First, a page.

A house divided


    Riverdale, Friends, and Keeping Up With the Kardashians  are popular with students at NHS for a lot of reasons. But these very different shows share one common dilemma: divorce. The breakup of a marriage manifests differently in each family where it happens, but overall it has become increasingly more common. According to the American Psychology Association, about 40 to 50 percent of children born today will experience the separation of their parents.   

   When kids are caught up in a divorce, it only adds to the pre-existing chaos; however, many children today do have to deal, on a daily basis, with the constant tug of war that comes with divorce. Custody battles can be headaches; moving around and taking personal items back and forth is often normal for those with split parents. Aside from surface level exhaustion, children can be overwhelmed by an inconsistent situation to the point that they struggle mentally and emotionally. According to Statistic Brain, the need for a child to receive psychological help increases by 90 percent during the process of their parents’ divorce. While outsiders might think the idea of a double Christmas sounds appealing, most children would probably agree that divorce is not something to celebrate.


13 GOING ON 30

  With children of divorce, it’s not unusual for kids to start taking on new roles that they might not have if their parents had stayed together, and children are commonly forced to mature much quicker than children whose parents are together.

    Dr. David Olges, an assistant professor at Regent University with a doctorate in counselor education and supervision, says that children of divorce are often forced to put their feelings aside and move on.

    “When divorce happens, kids have to grow up faster,” Olges said.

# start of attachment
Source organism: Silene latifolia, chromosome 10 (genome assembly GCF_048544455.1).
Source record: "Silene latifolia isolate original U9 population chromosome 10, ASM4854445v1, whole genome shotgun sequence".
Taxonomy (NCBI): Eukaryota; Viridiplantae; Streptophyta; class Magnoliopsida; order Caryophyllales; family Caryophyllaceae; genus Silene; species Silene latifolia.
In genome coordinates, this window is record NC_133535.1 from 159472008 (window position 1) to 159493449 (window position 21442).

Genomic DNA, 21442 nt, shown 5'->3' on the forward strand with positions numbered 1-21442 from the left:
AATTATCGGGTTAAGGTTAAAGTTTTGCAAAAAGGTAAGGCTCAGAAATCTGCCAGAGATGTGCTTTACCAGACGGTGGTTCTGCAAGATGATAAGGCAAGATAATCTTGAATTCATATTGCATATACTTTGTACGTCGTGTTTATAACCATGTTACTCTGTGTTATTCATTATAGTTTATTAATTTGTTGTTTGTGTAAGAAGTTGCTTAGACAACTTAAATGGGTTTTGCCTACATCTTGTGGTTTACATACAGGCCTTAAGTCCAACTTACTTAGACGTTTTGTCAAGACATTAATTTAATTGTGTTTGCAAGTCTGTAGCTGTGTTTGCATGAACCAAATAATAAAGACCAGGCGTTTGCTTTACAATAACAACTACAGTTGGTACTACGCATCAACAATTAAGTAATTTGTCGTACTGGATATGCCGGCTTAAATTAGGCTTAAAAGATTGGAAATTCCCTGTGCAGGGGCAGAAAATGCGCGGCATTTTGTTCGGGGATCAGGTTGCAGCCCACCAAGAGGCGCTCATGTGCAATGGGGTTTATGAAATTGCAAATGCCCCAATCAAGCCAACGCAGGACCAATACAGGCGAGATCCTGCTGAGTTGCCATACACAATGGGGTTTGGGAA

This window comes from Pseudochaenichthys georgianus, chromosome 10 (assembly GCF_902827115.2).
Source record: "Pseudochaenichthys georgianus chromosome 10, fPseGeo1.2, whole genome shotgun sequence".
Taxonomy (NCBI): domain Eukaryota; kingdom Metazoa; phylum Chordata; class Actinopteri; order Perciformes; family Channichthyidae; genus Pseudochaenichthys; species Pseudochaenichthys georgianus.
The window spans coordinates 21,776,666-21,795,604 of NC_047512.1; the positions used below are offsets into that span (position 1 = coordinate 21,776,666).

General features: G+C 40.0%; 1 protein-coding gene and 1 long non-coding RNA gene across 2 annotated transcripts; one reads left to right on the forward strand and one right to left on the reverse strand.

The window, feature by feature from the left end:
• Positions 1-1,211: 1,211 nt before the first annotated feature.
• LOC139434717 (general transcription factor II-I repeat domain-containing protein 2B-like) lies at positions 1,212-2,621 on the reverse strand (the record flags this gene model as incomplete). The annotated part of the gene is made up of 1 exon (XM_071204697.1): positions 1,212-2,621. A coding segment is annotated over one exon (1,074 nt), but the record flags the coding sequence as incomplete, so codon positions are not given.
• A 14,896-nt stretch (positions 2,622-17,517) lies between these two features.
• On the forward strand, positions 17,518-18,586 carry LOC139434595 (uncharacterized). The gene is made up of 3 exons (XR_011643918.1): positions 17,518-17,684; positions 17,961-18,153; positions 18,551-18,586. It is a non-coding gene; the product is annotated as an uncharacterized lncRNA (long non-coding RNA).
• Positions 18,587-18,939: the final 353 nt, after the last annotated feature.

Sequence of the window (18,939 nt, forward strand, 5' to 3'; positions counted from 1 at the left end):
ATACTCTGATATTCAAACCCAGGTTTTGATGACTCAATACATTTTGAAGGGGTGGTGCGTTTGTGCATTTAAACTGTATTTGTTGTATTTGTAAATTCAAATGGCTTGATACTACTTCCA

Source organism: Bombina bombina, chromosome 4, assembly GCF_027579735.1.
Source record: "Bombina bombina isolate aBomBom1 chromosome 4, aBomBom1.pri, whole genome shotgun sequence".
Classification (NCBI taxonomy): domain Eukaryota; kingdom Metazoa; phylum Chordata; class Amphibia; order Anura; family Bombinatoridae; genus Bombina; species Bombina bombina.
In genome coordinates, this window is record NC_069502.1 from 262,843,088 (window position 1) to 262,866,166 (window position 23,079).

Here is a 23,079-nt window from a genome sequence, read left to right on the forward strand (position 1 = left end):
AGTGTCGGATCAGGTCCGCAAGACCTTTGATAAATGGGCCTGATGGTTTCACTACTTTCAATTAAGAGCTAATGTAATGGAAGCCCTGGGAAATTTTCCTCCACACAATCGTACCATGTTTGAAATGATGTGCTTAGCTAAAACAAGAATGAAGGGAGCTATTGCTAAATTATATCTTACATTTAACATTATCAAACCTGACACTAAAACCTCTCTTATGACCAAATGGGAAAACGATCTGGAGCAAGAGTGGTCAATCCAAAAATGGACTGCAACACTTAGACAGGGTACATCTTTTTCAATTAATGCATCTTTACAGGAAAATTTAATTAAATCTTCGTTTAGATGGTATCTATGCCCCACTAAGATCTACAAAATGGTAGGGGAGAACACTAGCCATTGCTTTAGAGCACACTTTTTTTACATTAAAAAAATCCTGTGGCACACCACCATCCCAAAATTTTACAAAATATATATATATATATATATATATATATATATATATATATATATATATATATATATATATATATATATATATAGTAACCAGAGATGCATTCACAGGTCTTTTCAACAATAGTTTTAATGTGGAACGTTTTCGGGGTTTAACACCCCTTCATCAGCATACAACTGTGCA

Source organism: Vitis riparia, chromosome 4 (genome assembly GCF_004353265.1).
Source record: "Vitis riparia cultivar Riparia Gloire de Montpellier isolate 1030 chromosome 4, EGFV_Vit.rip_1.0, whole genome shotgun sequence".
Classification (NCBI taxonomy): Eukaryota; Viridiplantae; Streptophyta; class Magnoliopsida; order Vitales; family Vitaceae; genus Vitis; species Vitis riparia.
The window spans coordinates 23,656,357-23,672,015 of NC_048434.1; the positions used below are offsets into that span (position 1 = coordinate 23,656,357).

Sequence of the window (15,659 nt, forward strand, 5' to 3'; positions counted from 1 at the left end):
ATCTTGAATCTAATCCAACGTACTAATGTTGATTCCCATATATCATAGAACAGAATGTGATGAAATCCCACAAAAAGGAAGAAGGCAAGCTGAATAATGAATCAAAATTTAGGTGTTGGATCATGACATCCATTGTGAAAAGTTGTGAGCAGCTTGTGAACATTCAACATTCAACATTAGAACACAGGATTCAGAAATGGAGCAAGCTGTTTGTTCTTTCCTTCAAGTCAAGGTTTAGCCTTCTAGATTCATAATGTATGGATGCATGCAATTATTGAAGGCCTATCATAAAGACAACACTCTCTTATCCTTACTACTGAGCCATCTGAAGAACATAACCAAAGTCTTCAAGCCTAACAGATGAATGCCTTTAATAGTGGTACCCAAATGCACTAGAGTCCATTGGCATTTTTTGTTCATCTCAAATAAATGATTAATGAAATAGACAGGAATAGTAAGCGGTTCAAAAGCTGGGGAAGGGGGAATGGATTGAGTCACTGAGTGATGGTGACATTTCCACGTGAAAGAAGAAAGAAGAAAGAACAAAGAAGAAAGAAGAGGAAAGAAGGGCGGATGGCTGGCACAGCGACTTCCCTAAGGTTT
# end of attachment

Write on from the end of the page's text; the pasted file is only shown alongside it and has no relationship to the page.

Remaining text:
Junior Carlee Williams parents divorced when she was in first grade. She says the split forced her to grow up at a young age by introducing new and heavy topics that she wouldn’t have otherwise had to understand. Instead of spelling tests and recess like most first graders, Williams was concerned with her parents separation.

    “My brother told me it was my fault, so I thought it was for three years,” said Williams “I thought my mom was going to be really mad at me.”

   Williams says going through something as difficult as divorce taught her that not everything is perfect.

   “[Conflicts] do happen in families, but you can overcome anything,” Williams said.

    Olges says that learning that life isn’t always a happy ending can occur earlier for children of divorce, as they can sometimes abruptly lose the typical childhood belief that  “everything will be okay.”

    “[Children of divorce] have to become more responsible not only with chores, but with their emotions. They have to get up and keep going,” Olges said. “They don’t get as much time to spend with their emotions.”

    Olges says that this emotional growth is known as “parentification.” Parentification is a type of role-reversal between parents and other family members, in which children assume high levels of responsibility in their family that go unrecognized, unsupported, and unrewarded, according to Dr. Lisa M. Hooper, Professor and Program Coordinator of Clinical Mental Health Counseling for the University of Louisville.

    Williams says that having divorced parents has taught her to be more independent and has given her the opportunity to learn how to take care of herself when necessary.